Kenya is set to mobilise Africa in a new fight with the ICC after judges at The Hague-based court referred the country to the Assembly of States Parties for non-cooperation.
The court referred Kenya to its peers at the ASP, claiming the government refused to cooperate when it sought President Uhuru Kenyatta’s bank records and phone logs.
Attorney General Githu Muigai yesterday indicated that Kenya would not accept the court’s verdict. But he said he does not expect the matter to arise at the November ASP.
“We have to fight the resolution at the ASP if it is brought there. That forum has no appetite for another round of fights with Africa,” the AG told the Star from The Hague.
The decision by the ICC may trigger renewed calls by Kenya for the African signatories to the Rome Statute to withdraw.
Already, a Bill seeking to repeal the International Crimes Act, which domesticates the Rome Statute, is before the National Assembly.
The Bill is expected to be passed after October 4, when MPs return from recess and should be passed before the ASP scheduled for November 16.
Even if the Bill becomes law, Kenya will still participate in the upcoming ASP as withdrawal is only effected after a year. In May, Kenya spelt out the reforms it wants at the ICC in exchange for shelving its threat to withdraw.
Kenya has been leading a group of African ministers drafting the amendments to be presented for adoption at the November ASP.
The country wants immunity from prosecution for sitting heads of state and senior government officials in office. It also wants the recognition of the primacy of African judicial systems and the African Union before a case is deferred to the ICC.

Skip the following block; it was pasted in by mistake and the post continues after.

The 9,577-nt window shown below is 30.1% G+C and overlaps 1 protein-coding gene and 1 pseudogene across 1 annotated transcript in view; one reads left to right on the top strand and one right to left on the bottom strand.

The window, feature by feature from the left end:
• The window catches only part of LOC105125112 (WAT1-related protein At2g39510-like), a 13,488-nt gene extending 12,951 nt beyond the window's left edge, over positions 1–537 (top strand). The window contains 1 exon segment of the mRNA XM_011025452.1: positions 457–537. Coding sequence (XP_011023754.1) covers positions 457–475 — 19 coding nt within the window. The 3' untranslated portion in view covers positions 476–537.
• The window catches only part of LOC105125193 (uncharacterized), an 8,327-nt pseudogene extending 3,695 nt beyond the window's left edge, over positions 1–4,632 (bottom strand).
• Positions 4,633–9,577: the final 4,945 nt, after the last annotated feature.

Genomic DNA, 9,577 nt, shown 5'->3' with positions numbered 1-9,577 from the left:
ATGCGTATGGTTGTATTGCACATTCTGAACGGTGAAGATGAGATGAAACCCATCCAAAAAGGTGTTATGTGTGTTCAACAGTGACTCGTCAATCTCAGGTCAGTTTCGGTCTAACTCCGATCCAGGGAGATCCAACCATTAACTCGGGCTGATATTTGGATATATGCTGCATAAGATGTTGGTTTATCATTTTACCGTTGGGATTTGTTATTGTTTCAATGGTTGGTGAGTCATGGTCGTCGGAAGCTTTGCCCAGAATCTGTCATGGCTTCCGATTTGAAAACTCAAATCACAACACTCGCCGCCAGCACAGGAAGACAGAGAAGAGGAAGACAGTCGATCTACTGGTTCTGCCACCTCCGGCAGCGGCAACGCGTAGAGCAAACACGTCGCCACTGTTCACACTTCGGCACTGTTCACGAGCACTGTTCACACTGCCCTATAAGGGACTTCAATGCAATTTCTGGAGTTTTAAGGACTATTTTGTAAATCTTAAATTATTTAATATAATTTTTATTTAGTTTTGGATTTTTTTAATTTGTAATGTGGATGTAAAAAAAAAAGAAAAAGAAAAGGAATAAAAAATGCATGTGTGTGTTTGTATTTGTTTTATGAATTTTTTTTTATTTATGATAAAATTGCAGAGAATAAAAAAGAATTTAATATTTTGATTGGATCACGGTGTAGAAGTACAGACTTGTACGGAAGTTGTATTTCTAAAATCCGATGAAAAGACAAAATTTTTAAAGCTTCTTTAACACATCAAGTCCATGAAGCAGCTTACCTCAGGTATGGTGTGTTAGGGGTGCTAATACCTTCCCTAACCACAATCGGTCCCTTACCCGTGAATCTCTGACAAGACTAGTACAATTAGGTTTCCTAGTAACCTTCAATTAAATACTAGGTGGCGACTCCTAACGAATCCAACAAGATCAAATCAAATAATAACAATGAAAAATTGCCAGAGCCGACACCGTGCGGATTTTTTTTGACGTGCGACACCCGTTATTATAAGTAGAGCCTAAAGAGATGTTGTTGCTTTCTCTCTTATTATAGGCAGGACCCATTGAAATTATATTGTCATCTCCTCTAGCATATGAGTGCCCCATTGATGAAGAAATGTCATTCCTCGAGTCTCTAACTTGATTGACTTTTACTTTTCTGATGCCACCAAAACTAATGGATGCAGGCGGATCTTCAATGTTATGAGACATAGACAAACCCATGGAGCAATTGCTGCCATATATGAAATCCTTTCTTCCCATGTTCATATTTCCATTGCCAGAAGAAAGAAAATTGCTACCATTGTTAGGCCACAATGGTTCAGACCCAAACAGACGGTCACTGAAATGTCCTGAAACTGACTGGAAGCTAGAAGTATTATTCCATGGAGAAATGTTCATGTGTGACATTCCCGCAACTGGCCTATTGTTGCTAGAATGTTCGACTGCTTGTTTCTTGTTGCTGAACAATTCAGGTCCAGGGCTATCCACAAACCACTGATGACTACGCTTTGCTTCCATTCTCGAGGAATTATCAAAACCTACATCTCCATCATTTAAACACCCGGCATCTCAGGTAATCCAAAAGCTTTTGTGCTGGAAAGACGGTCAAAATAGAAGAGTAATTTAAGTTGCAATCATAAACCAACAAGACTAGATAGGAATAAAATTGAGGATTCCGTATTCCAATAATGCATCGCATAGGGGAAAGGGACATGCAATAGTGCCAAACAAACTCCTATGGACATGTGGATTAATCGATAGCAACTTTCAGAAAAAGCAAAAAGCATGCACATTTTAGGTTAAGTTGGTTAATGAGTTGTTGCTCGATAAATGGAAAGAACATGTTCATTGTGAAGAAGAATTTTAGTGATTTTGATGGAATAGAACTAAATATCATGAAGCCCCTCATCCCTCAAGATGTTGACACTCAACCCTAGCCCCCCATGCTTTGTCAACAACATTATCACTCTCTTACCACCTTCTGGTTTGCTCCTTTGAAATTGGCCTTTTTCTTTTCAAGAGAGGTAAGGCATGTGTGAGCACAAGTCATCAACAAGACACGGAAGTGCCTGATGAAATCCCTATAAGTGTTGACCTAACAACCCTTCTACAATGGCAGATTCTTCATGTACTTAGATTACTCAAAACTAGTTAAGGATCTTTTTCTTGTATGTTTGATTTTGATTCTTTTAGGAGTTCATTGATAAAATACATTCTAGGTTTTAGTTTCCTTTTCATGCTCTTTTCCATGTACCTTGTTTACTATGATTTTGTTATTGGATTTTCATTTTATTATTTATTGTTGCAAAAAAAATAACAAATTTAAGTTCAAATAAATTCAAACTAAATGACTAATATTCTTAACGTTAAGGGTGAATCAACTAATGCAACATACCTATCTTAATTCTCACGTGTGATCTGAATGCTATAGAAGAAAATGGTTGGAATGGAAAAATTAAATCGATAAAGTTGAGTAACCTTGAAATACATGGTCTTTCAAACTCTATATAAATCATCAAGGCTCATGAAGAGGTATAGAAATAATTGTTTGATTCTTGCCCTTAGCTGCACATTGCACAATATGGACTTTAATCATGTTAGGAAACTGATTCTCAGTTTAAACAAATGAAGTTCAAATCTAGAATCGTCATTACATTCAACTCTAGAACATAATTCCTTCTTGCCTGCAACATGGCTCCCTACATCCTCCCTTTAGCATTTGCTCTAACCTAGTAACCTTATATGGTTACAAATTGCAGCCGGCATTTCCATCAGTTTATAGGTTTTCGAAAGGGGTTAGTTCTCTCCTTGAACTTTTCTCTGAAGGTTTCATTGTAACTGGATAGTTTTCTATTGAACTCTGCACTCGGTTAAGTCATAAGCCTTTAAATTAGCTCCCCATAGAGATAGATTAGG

Kenya also wants the UN to have a say in the deferral of cases started through the prosecutor’s initiative. It is also pushing for the reduction of the powers of the ICC prosecutor.
Kenya wants the rules on offences related to the administration of justice amended to block the court from pursuing arrest warrants issued against three Kenyans over alleged interference with witnesses.
The court on Monday said the ASP would be best placed to address the lack of cooperation to provide an incentive for the Kenyan government to cooperate with the court.
“Noting that the case against Mr Kenyatta has been already terminated and considering the relevance of the materials sought, Trial Chamber considered a referral to the ASP appropriate for the purpose of fostering cooperation more broadly for the sake of any ongoing and/or future investigations and proceedings in the Kenyan situation,” the court said.
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